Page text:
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Oak Processionary Moth found in Bexley

PUBLISHED: 14:11 16 April 2018

An oak processionary moth. Picture: Wiki Commons/Ben Sale

An oak processionary moth. Picture: Wiki Commons/Ben Sale

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Spraying will start later this month after oak processionary moths were found on trees in several of Bexley’s parks and open spaces.

While the adult moths are harmless, the hairs of their caterpillars contain a strong irritant. Picture:  Forestry CommissionWhile the adult moths are harmless, the hairs of their caterpillars contain a strong irritant. Picture: Forestry Commission

The moth is a non-native insect, originally discovered in London 12 years ago, which has spread outwards to neighbouring boroughs of Bromley and Greenwich for several years.

Its caterpillars primarily live and feed on oak leaves, but they can also be found on the ground around infected trees.

While the adult moths are harmless, the hairs of their caterpillars contain a strong irritant.

Contact with these hairs can cause severe irritation, with skin rashes and, less commonly, sore throats, breathing difficulties and eye problems.

The nest of the Oak Processionary Moth. Picture: Forestry CommissionThe nest of the Oak Processionary Moth. Picture: Forestry Commission

Both people and animals can be affected by touching the caterpillars, their nests, or if windblown hairs make contact with the skin.

The greatest risk period is between May and July, but the hairs from the caterpillar can be present on old nests, and could be blown or touched at any time of year.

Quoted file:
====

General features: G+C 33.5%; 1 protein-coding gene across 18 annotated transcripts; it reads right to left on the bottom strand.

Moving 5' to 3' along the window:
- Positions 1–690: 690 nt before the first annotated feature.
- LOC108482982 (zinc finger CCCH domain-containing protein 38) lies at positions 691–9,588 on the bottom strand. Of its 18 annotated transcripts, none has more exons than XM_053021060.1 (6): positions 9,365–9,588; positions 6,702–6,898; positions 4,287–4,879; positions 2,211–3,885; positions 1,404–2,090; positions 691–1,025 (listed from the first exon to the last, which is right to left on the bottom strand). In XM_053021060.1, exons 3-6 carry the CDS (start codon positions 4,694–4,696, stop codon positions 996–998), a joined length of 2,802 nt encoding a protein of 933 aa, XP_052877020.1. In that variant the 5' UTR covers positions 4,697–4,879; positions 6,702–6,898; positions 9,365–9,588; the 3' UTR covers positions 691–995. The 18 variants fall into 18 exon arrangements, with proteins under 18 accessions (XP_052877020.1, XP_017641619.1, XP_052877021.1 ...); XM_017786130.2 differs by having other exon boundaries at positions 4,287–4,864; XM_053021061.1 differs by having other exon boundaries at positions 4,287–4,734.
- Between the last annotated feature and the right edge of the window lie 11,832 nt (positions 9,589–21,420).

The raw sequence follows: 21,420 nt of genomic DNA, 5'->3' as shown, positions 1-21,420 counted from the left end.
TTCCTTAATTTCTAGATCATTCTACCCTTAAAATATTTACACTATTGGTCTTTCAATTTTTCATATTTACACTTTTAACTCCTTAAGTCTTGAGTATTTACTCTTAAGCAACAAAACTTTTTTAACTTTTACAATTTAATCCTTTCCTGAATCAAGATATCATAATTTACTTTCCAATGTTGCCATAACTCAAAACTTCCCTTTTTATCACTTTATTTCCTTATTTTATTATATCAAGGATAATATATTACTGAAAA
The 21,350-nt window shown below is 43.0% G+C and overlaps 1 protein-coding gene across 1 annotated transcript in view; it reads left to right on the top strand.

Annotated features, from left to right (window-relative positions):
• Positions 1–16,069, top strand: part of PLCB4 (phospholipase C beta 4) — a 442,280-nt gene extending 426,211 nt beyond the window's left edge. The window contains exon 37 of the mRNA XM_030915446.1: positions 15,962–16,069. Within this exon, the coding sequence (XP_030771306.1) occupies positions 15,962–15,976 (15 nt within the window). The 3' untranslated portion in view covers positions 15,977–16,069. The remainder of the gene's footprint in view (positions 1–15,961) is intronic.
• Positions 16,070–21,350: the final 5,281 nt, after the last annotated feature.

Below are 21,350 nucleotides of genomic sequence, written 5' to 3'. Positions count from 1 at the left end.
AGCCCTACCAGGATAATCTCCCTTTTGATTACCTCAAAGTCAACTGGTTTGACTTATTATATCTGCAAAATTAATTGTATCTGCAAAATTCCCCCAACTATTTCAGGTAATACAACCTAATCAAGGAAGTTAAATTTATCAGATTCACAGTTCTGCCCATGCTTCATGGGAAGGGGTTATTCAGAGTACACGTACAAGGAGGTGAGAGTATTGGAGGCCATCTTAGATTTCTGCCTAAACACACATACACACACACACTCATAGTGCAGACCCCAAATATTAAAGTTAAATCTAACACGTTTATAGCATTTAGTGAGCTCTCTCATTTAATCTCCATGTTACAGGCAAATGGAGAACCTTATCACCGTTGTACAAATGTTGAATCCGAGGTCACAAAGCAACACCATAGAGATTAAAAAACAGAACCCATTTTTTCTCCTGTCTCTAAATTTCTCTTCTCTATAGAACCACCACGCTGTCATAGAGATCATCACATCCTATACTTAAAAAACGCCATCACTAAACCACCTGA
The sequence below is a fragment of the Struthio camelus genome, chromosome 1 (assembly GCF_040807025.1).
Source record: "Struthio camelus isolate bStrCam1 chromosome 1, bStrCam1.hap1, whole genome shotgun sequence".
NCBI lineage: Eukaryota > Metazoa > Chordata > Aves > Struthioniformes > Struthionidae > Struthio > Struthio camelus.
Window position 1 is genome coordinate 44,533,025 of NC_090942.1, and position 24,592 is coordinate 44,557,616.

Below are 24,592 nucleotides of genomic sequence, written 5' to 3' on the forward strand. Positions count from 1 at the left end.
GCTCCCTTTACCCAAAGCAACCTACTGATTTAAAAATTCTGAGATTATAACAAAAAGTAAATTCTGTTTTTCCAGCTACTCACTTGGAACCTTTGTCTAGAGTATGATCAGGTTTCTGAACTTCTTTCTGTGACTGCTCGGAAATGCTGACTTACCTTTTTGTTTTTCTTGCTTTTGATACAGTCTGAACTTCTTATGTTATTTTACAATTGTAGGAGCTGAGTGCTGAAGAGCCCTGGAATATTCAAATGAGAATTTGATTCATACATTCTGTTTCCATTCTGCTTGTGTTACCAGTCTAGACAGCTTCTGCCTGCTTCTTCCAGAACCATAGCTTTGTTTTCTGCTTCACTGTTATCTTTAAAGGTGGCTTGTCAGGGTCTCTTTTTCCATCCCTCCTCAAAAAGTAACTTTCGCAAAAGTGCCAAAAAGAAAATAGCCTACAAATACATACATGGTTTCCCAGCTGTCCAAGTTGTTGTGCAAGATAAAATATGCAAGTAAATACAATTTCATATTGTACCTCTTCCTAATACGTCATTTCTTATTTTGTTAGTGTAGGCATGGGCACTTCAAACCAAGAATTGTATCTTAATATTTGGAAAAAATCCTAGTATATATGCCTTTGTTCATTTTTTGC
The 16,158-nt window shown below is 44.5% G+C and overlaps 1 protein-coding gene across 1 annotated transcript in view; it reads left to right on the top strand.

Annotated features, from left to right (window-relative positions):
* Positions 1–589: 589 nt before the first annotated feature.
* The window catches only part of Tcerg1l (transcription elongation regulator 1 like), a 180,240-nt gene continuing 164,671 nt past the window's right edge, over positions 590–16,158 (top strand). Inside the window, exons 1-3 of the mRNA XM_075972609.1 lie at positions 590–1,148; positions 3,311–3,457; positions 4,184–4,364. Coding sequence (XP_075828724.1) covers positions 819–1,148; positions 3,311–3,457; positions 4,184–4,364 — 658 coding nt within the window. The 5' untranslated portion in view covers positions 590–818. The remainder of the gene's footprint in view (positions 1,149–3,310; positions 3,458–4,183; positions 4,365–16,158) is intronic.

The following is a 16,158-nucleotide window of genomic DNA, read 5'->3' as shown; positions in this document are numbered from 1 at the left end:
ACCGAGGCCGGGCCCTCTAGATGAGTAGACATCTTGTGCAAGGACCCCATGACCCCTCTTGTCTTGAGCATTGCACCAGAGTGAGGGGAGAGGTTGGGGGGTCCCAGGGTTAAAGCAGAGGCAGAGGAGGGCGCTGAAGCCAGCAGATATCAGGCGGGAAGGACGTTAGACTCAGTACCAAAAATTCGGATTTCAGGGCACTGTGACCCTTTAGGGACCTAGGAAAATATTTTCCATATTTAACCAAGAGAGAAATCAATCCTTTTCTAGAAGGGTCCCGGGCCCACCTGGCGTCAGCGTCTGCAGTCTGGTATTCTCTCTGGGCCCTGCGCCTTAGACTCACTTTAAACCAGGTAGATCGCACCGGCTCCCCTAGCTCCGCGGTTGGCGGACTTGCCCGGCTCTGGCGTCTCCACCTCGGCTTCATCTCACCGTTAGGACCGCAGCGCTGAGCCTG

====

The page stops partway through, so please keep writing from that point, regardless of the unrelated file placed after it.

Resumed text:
Please consult your pharmacist, GP, NHS Direct or vet if you or your animal are exposed and suffer an allergic reaction to the hairs of this caterpillar.

The Forestry Commission is paying Advanced Tree Services to carry out two sprayings of trees infested by the moth at Danson Park, East Wickham Open Space, Monks Farm Allotment and Sidcup Place.

An oak processionary moth. Picture: Wiki Commons/Ben SaleAn oak processionary moth. Picture: Wiki Commons/Ben Sale

The first treatment will start in mid-April and is expected to take two to three weeks, while the second will start at the end of May and take a similar time.

The spraying teams will work Monday to Friday in two eight-hour shifts: 6am-2pm and 2pm-10pm.

They will put signs up around the areas where they are working.

Throughout April, the council’s tree officers will be inspecting oak trees across the borough and if the insect is discovered during the treatment period any new locations will be added to the programme.

The council will be employing specialists to remove any nests that are found after the spray has taken place.

Further information is available on the council’s website at https://www.bexley.gov.uk/services/parks-and-open-spaces/oak-processionary-moth-opm-identified-within-london-borough-bexley.

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